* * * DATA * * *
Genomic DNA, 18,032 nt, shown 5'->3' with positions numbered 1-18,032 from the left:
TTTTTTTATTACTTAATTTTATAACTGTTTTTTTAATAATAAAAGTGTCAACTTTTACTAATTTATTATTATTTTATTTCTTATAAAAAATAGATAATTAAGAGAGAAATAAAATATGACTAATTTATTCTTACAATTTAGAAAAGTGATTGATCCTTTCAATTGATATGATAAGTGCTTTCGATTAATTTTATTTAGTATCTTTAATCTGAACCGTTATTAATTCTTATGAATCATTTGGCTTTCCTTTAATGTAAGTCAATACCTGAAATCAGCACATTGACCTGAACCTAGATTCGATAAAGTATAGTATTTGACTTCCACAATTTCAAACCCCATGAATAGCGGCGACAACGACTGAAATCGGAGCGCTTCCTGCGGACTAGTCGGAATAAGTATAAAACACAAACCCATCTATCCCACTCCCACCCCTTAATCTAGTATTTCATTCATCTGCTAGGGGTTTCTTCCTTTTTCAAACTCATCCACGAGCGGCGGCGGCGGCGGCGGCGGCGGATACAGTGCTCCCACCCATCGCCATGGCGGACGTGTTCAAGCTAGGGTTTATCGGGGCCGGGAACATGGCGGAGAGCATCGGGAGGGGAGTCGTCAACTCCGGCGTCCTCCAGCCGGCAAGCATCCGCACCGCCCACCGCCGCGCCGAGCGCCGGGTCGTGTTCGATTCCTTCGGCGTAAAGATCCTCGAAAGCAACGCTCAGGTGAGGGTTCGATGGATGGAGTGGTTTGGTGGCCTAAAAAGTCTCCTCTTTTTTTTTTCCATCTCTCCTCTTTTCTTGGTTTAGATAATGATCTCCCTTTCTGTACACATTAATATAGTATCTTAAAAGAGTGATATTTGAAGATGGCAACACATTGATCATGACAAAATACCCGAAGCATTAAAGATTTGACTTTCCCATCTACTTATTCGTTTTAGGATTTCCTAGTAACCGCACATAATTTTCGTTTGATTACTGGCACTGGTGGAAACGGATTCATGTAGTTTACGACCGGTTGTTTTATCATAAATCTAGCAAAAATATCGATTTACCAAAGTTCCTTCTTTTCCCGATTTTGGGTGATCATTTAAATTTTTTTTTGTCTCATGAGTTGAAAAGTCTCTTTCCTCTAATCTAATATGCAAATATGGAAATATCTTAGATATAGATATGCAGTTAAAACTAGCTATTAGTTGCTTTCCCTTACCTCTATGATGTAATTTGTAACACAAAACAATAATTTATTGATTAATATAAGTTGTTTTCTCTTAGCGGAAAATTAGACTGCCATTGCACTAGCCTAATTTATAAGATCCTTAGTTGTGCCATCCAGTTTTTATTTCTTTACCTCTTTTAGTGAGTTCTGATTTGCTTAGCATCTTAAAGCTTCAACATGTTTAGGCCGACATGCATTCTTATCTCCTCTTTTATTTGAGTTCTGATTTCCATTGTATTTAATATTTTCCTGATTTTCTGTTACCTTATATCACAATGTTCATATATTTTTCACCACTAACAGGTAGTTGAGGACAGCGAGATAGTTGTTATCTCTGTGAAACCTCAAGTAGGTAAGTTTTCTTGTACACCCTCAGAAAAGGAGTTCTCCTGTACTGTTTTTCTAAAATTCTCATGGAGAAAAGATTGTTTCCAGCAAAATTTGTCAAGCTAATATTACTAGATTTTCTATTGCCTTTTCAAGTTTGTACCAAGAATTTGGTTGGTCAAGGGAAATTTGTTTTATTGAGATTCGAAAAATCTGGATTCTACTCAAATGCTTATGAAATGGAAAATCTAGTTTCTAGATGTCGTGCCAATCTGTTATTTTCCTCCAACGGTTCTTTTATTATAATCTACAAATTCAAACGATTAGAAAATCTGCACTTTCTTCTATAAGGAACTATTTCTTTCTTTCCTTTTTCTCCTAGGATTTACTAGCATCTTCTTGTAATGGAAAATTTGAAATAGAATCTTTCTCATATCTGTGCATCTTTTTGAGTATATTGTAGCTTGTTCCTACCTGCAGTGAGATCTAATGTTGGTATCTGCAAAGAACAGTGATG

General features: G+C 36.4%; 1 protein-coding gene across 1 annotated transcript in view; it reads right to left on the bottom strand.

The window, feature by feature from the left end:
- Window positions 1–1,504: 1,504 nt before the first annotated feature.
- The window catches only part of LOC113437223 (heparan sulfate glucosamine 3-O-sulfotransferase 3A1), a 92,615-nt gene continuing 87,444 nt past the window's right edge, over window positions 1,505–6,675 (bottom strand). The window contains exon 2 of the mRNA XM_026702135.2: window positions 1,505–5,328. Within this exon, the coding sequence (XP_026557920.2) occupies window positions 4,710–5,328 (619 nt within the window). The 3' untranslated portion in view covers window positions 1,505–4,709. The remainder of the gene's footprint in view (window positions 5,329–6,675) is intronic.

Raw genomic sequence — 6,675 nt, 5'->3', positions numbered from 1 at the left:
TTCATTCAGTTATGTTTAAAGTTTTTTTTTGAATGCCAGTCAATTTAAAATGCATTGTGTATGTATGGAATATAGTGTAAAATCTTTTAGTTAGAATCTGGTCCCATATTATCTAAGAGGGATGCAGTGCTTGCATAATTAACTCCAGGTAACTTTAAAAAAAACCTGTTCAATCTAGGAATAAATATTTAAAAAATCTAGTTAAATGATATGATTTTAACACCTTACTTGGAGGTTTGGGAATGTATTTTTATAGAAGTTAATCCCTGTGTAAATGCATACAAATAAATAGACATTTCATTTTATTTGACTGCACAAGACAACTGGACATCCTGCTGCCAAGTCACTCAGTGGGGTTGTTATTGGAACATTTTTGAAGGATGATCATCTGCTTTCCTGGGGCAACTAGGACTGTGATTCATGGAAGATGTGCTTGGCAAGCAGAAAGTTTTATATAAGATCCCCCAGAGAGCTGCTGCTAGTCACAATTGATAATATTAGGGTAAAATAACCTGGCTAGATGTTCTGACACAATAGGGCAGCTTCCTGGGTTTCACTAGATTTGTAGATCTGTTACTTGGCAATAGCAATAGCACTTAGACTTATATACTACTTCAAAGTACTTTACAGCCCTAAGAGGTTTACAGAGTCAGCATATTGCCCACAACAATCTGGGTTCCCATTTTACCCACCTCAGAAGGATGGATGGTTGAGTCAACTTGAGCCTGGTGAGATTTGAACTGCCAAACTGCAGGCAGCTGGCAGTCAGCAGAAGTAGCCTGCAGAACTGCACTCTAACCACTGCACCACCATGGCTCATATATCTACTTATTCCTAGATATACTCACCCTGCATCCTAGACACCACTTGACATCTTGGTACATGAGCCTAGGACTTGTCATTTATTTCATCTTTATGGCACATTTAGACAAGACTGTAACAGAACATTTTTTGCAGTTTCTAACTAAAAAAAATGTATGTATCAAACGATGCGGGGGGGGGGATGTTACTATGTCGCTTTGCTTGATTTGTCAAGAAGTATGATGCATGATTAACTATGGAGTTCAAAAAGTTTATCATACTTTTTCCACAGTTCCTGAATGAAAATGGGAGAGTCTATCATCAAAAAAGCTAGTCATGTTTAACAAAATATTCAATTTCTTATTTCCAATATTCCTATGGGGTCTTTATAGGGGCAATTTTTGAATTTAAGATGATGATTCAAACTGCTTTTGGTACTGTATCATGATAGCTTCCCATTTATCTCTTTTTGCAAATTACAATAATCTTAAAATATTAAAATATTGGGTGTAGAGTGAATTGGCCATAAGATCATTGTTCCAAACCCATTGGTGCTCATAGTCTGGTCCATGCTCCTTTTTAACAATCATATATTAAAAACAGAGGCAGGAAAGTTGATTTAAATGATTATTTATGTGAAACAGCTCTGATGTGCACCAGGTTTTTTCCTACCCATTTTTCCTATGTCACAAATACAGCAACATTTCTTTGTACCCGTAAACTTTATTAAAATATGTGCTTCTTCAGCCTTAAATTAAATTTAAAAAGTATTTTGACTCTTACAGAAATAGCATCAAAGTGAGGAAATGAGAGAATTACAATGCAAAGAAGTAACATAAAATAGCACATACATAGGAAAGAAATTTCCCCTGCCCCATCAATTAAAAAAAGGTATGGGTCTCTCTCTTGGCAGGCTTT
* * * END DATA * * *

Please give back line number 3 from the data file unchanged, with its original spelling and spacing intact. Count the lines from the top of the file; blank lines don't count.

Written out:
General features: G+C 36.4%; 1 protein-coding gene across 1 annotated transcript in view; it reads right to left on the bottom strand.